The pump-probe technique is one of the most common methods to obtain information on the ultrafast electron dynamics (sub-ps to ns) in a medium. The main idea is the following. The beam containing the pulses delivered by an ultrafast (mode-locked) laser is split in two:

(1) a pump beam with a high optical fluence (or power density) that is used to excite the sample generating photocarriers to a non-equilibrium state

(2)  a probe beam with a weak optical fluence and an adjustable time delay (controlled by a motorized delay stage) that overlaps the pump beam on the sample.

One measures the pump induced change in the transmission or reflection of the probe beam as a function of the time delay, i.e. as a function of the time delay between the arrival of the pump and probe pulses. This measurement contains information on the relaxation of the electrons in the medium. In practice, the pump beam is modulated (mechanical chopper, acousto-optic modulator, etc…) and the change in the probe intensity is measured with a photodetector which output voltage is demodulated by a lock-in amplifier synchronized with the pump modulation frequency. The most usual technique is the one color pump-probe (or degenerate pump-probe) for which pump and probe are at the same wavelength (ex: 800 nm – 800 nm). Different wavelengths can also be used for the pump and probe (two color pump-probe) in order to excite carriers and probe their state at a different energy (ex: 400 nm – 800 nm, 800 nm – THz, etc…). These wavelengths can be generated, e.g. via nonlinear crystals or optical parametric amplifiers/ oscillators.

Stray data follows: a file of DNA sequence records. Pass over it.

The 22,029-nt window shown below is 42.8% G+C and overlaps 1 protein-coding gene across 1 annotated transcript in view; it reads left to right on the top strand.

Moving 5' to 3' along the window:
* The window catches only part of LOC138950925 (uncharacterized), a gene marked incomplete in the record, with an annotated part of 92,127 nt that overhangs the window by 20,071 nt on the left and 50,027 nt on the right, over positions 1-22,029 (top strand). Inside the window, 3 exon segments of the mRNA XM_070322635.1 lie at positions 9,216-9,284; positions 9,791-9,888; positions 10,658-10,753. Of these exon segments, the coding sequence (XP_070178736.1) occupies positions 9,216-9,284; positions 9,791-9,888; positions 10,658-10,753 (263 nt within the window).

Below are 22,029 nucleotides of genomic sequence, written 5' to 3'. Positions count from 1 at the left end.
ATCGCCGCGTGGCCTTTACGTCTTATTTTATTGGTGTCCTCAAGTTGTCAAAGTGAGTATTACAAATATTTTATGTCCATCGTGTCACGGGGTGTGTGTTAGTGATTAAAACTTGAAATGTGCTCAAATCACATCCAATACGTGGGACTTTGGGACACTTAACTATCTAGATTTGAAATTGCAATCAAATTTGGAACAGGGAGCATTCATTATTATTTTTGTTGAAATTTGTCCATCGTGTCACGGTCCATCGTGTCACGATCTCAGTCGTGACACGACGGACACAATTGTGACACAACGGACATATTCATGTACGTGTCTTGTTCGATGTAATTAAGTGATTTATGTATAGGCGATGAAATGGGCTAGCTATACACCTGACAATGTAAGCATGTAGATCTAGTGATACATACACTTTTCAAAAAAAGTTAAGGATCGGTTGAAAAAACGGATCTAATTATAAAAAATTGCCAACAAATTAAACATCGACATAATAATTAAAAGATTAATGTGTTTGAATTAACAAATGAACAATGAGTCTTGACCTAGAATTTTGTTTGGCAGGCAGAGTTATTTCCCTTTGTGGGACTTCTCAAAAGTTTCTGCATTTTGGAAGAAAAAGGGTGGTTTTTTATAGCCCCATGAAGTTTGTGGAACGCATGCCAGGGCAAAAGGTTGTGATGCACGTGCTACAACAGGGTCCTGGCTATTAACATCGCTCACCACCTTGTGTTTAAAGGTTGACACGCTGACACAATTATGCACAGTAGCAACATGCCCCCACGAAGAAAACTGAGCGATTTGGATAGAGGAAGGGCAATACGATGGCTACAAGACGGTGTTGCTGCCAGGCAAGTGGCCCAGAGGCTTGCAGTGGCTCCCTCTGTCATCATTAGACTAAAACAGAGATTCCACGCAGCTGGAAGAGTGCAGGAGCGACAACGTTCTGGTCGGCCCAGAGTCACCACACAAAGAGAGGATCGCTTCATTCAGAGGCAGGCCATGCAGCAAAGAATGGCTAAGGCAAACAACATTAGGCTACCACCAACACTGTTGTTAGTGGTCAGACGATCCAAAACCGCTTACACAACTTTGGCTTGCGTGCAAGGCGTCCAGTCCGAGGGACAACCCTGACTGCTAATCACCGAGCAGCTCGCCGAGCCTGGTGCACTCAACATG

Page last updated on September 3, 2017 (JM/CP).